Baby Yelfaabasoglo vividly remembers the day three years ago when her children were chased from school because their school fees weren’t paid. It nearly broke her heart. She simply couldn’t afford the cost.
It was a day to celebrate big change in Nandom, a town in Ghana’s Upper West region, and mark a concluding milestone for a successful USAID-funded West Africa Water Supply, Sanitation & Hygiene (WA-WASH) program, implemented by CARE.
It’s another hot and humid August morning in Ghana’s Upper West region.
Change is taking place in the Upper West region of Ghana.
The deadline for the world to meet its Millennium Development Goals is just months away, yet in Ghana, while the country is on track to meet its 77 percent safe water source goal it is coming up short for reaching 53.5 percent improved sanitation access.
Even before the conflict started, collecting water was a risky business. Most water points in the area consist of little more than open wells and it was not uncommon that women or children would fall down them while trying to collect water, injuring themselves, or even worse, dying.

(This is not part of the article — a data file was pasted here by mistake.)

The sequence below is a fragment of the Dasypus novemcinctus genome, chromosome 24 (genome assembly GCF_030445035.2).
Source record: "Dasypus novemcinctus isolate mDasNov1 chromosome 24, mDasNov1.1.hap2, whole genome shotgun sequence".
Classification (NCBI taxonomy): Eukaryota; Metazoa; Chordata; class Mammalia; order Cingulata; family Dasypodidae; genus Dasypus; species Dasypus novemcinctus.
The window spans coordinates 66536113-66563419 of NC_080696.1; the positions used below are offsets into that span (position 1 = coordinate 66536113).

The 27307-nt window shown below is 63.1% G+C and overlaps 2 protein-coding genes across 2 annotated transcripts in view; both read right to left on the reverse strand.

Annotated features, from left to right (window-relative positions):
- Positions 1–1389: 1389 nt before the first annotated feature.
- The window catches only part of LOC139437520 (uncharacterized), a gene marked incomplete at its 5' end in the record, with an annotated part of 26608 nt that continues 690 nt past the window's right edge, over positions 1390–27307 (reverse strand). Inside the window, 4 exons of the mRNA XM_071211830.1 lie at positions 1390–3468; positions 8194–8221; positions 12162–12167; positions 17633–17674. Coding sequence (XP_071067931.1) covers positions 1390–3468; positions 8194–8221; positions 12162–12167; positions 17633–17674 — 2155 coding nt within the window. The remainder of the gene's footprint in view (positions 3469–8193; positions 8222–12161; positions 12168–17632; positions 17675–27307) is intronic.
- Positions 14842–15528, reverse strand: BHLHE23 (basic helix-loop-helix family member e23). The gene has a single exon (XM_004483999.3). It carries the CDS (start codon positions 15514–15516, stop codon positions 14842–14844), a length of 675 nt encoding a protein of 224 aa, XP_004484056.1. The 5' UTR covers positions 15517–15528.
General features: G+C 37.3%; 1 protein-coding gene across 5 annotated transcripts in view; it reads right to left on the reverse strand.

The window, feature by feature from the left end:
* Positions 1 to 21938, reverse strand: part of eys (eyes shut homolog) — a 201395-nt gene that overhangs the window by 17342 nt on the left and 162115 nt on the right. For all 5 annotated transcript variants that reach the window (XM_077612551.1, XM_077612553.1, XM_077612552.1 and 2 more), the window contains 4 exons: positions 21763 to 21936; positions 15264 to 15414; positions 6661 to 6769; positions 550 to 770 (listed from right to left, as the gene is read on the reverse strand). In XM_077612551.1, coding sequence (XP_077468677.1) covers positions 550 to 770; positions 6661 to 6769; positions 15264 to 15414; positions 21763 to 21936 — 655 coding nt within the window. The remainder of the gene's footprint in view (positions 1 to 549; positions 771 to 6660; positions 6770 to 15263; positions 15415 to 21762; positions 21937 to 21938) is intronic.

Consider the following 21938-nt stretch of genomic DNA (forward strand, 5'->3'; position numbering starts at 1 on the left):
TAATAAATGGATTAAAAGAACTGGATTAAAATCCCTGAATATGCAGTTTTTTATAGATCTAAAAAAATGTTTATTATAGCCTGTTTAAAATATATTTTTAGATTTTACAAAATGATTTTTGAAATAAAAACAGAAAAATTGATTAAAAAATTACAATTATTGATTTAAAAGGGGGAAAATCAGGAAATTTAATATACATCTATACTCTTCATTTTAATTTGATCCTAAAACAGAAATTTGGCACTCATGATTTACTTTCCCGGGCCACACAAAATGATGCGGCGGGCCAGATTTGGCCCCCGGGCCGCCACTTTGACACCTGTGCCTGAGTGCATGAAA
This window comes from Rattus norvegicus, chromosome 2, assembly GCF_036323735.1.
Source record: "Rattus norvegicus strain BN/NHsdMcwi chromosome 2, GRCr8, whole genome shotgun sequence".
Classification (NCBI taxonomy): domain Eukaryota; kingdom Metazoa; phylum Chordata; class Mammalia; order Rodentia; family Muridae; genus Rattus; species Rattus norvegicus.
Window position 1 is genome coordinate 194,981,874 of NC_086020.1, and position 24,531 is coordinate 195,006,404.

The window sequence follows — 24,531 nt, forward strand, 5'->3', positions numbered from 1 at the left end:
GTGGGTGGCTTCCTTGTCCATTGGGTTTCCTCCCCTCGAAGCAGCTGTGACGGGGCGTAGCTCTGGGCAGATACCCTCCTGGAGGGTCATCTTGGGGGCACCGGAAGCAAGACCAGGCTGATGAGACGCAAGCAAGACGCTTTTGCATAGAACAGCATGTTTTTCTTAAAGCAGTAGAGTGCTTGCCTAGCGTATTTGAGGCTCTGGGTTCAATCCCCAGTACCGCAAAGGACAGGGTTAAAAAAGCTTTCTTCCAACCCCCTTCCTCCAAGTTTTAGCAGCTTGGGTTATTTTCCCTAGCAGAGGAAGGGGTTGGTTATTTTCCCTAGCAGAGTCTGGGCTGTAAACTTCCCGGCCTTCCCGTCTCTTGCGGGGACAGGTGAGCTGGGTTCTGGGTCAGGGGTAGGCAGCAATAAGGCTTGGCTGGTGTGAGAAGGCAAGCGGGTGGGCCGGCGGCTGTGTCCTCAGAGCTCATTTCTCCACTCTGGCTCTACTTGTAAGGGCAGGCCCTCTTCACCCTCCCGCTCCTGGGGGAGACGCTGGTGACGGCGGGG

With ambitions to create change at a national level for the benefit of Kenya’s schoolchildren, the SWASH+ project has focused on research and advocacy on the benefits of school WASH, and later, on solutions to keeping these services in place.
“We will not run away and give up on our country. We will survive this war, and help bring change to Yemen.”